In the instance of this particular antibody-drug conjugate, its antibody part attaches itself to the Trop-2 proteins present in the cells of breast cancer and delivers the chemotherapeutic drug directly to the cancerous cells.

This antibody-drug mixture can be used on its own to treat advanced TNBC following the administration of at least two different chemotherapy regimens.

Sacituzumab Govitecan is infused intravenously (IV) once every two weeks for 2 weeks, with a one-week break in between infusions.

Some common side effects of this medicine include nausea, vomiting, diarrhea, constipation, fatigue, rashes, loss of appetite, loss of hair, low red blood cell counts, and stomach pain.

Extremely low white blood cell counts, severe diarrhea, and adverse medication injection responses are all possible side effects. Prior to using this medication, medications to reduce the risk of an allergic response are often administered.

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Biological Therapy For Hormone Receptor-Positive Breast Cancer

Hormone (estrogen or progesterone) receptor-positive breast tumors account for about 3 out of 4 cases.

Hormone therapy is frequently beneficial for treating these tumors in female patients. While certain targeted therapy medications may increase the negative effects of hormone therapy, they can also increase the effectiveness of the treatment.

mTOR inhibitor

mTOR is a protein that typically aids in cell growth and division. It is blocked by the drug everolimus (Afinitor).

Everolimus may also prevent tumors from growing new blood vessels, which may assist to slow down the development of the tumors. It improves the effect of hormone treatment medications and it is administered once daily.

It commonly causes mouth sores, rashes, diarrhea, nausea, feelings of weakness or exhaustion, low blood counts, shortness of breath, and coughing.

Everolimus can also raise blood sugar levels and blood lipids (cholesterol and triglycerides), therefore your doctor will monitor your blood work frequently while you take it.

CDK4/6 inhibitors

CDK4/6 inhibitors like palbociclib (Ibrance), ribociclib (Kisqali), and abemaciclib (Verzenio) block proteins called cyclin-dependent kinases (CDKs), especially CDK4 and CDK6. Breast cancer cells that have hormone receptors can be prevented from proliferating by blocking these proteins. This may inhibit the spread of cancer.

These drugs can be used by women with advanced hormone receptor-positive, and HER2-negative breast cancer. These are typically taken as pills once or twice a day.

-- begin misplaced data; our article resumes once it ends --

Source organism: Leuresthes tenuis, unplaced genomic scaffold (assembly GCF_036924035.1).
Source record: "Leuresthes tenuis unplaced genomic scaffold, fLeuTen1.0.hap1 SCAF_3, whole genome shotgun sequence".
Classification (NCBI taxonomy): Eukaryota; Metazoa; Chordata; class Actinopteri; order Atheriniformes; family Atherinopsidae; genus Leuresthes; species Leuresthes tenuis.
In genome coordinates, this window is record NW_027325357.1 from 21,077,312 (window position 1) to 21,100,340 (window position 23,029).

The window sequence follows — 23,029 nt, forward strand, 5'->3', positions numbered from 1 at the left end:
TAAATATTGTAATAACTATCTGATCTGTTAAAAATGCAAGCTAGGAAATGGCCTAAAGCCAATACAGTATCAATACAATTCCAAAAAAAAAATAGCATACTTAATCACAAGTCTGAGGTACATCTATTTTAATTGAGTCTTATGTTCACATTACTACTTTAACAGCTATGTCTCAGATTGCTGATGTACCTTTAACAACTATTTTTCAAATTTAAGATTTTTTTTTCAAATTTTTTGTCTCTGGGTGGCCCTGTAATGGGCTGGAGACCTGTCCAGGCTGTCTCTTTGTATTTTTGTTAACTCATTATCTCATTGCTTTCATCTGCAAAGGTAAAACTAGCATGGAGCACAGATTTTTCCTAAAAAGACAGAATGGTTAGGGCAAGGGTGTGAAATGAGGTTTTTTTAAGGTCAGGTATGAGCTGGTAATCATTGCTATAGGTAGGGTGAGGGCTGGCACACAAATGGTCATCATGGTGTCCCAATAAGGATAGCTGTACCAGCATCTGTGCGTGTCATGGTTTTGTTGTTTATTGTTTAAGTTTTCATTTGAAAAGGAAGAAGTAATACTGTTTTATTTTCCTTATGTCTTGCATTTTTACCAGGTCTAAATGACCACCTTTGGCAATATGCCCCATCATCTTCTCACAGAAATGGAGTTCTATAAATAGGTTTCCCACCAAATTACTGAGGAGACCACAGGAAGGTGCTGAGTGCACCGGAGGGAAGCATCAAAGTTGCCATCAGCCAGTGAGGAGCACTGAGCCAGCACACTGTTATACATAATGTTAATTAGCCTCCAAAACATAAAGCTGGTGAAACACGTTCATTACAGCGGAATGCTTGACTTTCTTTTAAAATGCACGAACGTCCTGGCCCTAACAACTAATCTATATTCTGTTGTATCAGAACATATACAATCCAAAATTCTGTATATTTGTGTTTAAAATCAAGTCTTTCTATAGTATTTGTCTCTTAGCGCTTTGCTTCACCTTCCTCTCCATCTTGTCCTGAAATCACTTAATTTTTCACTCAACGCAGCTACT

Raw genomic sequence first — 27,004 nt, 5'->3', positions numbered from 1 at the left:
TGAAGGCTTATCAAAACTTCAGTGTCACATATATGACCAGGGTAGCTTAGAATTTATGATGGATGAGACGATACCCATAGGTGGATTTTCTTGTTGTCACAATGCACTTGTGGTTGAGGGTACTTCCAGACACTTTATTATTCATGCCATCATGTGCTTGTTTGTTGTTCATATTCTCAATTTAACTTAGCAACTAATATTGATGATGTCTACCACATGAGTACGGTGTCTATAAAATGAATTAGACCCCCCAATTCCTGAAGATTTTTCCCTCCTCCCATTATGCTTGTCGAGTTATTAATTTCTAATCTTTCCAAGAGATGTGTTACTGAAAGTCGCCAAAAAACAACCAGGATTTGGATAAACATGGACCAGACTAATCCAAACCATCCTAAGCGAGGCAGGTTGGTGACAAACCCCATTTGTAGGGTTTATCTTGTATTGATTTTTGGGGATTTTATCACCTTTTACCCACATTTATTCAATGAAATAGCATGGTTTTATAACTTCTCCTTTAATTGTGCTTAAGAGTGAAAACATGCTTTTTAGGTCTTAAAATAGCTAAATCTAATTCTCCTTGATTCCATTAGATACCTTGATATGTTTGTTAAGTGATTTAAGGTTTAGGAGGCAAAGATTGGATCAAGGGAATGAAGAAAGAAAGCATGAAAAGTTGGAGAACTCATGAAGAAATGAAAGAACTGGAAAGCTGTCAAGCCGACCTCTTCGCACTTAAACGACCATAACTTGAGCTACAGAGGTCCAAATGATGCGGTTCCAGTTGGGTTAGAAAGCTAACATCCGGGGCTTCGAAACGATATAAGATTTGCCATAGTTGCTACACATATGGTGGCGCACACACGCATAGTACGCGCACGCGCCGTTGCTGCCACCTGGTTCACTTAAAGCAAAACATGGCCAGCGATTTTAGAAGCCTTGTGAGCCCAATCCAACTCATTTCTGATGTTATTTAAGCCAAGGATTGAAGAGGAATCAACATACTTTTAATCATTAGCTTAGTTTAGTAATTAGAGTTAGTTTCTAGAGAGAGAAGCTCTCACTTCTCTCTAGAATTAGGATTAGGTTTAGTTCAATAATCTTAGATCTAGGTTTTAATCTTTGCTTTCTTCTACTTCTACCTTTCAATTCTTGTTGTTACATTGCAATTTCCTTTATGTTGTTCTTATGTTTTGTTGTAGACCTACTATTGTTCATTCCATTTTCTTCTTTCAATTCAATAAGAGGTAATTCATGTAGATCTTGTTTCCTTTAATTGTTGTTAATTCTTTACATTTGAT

Fatigue and low blood counts are known to be the most frequent side effects.

PI3K inhibitor

Approximately 30%-40% of breast tumors contain a PIK3CA gene mutation. [ref]

Alpelisib (Piqray) blocks a version of the P13K protein that assists cancer cells in ceasing their growth.  This medication is administered orally once a day.

This medication can be used to treat post-menopausal women who have:

  • Advanced hormone receptor-positive, HER2-negative breast cancer
  • Greatly expanded PIK3CA gene mutation.
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Biological therapy for women with BRCA gene mutations

BRCA genes like BRCA1 and BRCA2 support DNA repair. However, changes to these genes inhibit these functions.  PARP inhibitors, olaparib (Lynparza) and talazoparib (Talzenna) work by preventing the PARP proteins from assisting cancer cells in rebuilding themselves. As a result, the cancer cells are unable to repair and end up dying.

Both of these drugs come in the form of pills and can be taken twice a day.

Olaparib (Lynparza)

Olaparib may be administered to women with early-stage, HER2-negative breast cancer. Especially, those who have had surgery or received chemotherapy (either before or after surgery), and are at a high risk of the condition recurring.

Usually, it is granted for a full year. Some women may live longer when it is administered in this manner.

Talazoparib (Talzenna)

Talzenna is an oral medication and its recommended beginning dose is one 1-mg tablet, taken once a day with or without meals.

It is used to treat locally advanced or metastatic HER2-negative breast cancer in those with a genetic BRCA1 or BRCA2 mutation.

Moreover, Talzenna therapy is only done after genetic testing that confirms a BRCA1 or BRCA2 mutation. Genetic testing involves providing a blood or saliva sample for examination to search for genetic abnormalities.

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Here is a summary of the targeted therapy for breast cancer:

Targeted TherapyMechanism of ActionAdministrationCommon Side EffectsExamples
HER2 inhibitorsTarget HER2 protein overexpression, which is present in about 20% of breast cancer casesIntravenous (IV)Fatigue, nausea, diarrhea, heart problems
  • Trastuzumab (Herceptin),
  • Pertuzumab (Perjeta),
  • Ado-trastuzumab emtansine (Kadcyla)
CDK4/6 inhibitorsTarget cyclin-dependent kinases 4 and 6, which play a role in cell division and are often overactive in breast cancer cellsOralFatigue, nausea, low blood cell counts
  • Palbociclib (Ibrance),
  • Ribociclib (Kisqali),
  • Abemaciclib (Verzenio)
PARP inhibitorsTarget poly ADP-ribose polymerase (PARP), an enzyme that helps repair damaged DNA.

These drugs work best in patients with mutations in BRCA genes

OralFatigue, nausea, low blood cell counts
  • Olaparib (Lynparza),
  • Talazoparib (Talzenna)
PI3K inhibitorsTarget the PI3K pathway, which is often overactive in breast cancer cells and promotes cell growth and survivalOralDiarrhea, rash, high blood sugar
  • Alpelisib (Piqray),
  • Idelalisib (Zydelig),
  • Copanlisib (Aliqopa)

What do you think?

Written by Dr. Ahmed

I am Dr. Ahmed (MBBS; FCPS Medicine), an Internist and a practicing physician. I am in the medical field for over fifteen years working in one of the busiest hospitals and writing medical posts for over 5 years.